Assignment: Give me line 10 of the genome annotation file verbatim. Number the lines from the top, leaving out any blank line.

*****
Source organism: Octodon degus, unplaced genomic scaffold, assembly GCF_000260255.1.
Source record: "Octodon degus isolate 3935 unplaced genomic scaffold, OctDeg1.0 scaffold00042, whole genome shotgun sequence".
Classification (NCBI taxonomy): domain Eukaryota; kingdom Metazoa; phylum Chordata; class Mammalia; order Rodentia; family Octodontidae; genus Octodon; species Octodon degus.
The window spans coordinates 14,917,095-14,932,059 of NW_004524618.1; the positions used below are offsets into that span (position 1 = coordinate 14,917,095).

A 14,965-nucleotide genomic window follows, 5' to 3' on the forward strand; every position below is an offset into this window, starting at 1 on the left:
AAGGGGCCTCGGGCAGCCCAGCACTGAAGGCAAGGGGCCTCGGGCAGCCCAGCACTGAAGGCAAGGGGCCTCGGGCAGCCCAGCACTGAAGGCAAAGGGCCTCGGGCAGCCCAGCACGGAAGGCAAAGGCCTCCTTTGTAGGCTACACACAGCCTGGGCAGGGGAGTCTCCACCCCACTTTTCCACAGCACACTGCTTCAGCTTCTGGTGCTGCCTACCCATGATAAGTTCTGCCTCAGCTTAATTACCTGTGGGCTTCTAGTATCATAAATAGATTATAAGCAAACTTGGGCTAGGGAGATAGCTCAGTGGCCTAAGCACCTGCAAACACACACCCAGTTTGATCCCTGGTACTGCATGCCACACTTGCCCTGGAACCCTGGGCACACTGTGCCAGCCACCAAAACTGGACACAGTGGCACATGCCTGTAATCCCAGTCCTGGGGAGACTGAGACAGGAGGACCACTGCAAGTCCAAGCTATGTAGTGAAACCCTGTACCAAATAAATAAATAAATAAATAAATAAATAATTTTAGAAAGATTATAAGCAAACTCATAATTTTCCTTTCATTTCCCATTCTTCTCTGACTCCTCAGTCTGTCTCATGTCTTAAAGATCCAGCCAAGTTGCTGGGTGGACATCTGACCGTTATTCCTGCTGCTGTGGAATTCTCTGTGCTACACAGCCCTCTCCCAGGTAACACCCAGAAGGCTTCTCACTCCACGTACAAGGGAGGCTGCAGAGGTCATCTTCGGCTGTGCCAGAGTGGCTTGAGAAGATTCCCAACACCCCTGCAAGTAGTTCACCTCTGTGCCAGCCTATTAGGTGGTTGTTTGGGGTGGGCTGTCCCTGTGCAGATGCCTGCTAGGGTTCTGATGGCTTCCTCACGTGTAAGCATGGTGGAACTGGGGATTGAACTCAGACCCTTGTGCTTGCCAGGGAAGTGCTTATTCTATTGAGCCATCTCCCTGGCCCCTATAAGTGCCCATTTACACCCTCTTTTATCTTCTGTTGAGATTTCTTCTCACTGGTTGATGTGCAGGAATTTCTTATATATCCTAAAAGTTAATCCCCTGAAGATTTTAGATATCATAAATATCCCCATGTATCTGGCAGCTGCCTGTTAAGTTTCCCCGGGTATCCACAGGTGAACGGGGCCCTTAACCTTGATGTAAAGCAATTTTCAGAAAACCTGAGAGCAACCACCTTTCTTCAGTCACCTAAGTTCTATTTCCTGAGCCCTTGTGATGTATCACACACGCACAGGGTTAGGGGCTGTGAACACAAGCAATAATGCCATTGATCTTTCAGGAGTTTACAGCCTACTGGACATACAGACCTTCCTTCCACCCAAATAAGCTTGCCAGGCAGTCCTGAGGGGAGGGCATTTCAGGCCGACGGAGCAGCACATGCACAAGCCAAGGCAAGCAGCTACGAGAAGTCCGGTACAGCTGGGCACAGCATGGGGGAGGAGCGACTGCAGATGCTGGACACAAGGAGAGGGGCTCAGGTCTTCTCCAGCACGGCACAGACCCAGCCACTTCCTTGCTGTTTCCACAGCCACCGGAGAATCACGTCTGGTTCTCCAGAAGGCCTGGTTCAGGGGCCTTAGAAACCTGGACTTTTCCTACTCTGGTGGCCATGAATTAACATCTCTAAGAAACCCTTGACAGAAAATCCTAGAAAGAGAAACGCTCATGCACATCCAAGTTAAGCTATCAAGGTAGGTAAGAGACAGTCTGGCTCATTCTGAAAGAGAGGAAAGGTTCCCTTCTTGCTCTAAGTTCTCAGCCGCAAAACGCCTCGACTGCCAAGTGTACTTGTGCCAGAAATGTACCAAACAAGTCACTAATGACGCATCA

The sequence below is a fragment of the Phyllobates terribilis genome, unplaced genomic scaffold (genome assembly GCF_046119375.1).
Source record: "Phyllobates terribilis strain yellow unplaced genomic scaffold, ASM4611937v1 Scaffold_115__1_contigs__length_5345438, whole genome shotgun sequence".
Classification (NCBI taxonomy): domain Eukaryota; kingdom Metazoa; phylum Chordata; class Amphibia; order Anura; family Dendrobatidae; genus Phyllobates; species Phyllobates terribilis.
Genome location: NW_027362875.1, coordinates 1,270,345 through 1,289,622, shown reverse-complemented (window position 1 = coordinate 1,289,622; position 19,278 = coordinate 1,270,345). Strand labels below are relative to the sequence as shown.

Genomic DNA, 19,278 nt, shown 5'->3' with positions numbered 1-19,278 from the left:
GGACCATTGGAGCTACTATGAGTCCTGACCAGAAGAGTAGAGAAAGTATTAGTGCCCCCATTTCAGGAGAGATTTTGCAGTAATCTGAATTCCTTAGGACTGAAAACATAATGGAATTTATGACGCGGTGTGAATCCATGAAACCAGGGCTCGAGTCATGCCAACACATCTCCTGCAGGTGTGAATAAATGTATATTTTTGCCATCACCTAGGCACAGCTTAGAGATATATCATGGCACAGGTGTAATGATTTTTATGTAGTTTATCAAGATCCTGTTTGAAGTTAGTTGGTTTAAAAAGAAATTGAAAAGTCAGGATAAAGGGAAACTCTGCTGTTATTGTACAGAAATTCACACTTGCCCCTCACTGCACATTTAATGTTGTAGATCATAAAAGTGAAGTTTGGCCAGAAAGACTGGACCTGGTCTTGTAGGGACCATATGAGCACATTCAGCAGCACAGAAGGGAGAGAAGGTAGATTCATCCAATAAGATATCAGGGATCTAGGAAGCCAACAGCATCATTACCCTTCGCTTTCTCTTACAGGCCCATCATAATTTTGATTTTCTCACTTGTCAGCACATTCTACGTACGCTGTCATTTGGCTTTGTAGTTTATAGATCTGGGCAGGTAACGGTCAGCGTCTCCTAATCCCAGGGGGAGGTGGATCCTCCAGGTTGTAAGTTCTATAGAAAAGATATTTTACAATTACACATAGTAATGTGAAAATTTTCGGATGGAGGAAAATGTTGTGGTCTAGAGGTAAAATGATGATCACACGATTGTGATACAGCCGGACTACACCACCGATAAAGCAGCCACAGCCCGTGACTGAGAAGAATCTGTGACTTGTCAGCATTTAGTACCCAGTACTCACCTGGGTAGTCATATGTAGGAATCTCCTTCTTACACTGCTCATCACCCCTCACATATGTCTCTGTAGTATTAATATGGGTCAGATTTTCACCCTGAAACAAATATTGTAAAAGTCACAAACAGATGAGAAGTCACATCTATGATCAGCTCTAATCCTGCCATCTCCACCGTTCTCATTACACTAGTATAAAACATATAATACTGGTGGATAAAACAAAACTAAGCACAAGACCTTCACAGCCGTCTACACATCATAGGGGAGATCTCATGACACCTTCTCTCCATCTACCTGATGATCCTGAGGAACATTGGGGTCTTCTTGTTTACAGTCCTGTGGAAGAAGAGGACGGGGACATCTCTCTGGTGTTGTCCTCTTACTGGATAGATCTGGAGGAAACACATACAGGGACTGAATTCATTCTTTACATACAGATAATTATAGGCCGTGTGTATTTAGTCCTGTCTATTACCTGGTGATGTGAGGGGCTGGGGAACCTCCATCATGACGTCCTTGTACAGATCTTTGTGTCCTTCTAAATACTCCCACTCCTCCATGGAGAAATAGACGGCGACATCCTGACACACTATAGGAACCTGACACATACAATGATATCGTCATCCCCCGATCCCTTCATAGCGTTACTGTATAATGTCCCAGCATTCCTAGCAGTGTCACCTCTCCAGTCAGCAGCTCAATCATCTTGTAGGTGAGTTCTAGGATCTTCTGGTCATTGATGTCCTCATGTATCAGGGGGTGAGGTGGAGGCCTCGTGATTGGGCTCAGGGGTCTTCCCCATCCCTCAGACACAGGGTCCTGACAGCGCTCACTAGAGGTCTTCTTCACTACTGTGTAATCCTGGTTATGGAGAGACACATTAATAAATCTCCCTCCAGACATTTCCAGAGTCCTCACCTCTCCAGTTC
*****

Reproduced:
Genome location: NW_027362875.1, coordinates 1,270,345 through 1,289,622, shown reverse-complemented (window position 1 = coordinate 1,289,622; position 19,278 = coordinate 1,270,345). Strand labels below are relative to the sequence as shown.